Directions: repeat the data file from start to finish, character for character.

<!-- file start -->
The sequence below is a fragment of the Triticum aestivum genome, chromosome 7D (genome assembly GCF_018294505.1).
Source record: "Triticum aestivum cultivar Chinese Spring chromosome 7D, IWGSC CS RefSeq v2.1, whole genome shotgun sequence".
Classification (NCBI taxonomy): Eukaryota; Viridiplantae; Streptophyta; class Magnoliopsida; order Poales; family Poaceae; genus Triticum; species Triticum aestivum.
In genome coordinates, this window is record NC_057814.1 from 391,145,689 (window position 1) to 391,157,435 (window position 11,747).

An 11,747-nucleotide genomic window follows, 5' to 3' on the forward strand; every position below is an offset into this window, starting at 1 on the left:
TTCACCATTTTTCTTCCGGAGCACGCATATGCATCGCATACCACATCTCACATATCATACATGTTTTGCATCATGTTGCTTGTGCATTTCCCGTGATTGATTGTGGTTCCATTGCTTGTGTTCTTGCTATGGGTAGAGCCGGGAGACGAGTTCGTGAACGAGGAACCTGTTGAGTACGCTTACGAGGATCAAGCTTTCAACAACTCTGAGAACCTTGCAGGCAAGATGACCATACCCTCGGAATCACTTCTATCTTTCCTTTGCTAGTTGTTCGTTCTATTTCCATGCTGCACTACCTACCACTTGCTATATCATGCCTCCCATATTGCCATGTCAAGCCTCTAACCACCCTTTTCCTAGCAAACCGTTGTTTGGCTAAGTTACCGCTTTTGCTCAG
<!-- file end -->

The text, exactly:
The sequence below is a fragment of the Triticum aestivum genome, chromosome 7D (genome assembly GCF_018294505.1).
Source record: "Triticum aestivum cultivar Chinese Spring chromosome 7D, IWGSC CS RefSeq v2.1, whole genome shotgun sequence".
Classification (NCBI taxonomy): Eukaryota; Viridiplantae; Streptophyta; class Magnoliopsida; order Poales; family Poaceae; genus Triticum; species Triticum aestivum.
In genome coordinates, this window is record NC_057814.1 from 391,145,689 (window position 1) to 391,157,435 (window position 11,747).

An 11,747-nucleotide genomic window follows, 5' to 3' on the forward strand; every position below is an offset into this window, starting at 1 on the left:
TTCACCATTTTTCTTCCGGAGCACGCATATGCATCGCATACCACATCTCACATATCATACATGTTTTGCATCATGTTGCTTGTGCATTTCCCGTGATTGATTGTGGTTCCATTGCTTGTGTTCTTGCTATGGGTAGAGCCGGGAGACGAGTTCGTGAACGAGGAACCTGTTGAGTACGCTTACGAGGATCAAGCTTTCAACAACTCTGAGAACCTTGCAGGCAAGATGACCATACCCTCGGAATCACTTCTATCTTTCCTTTGCTAGTTGTTCGTTCTATTTCCATGCTGCACTACCTACCACTTGCTATATCATGCCTCCCATATTGCCATGTCAAGCCTCTAACCACCCTTTTCCTAGCAAACCGTTGTTTGGCTAAGTTACCGCTTTTGCTCAG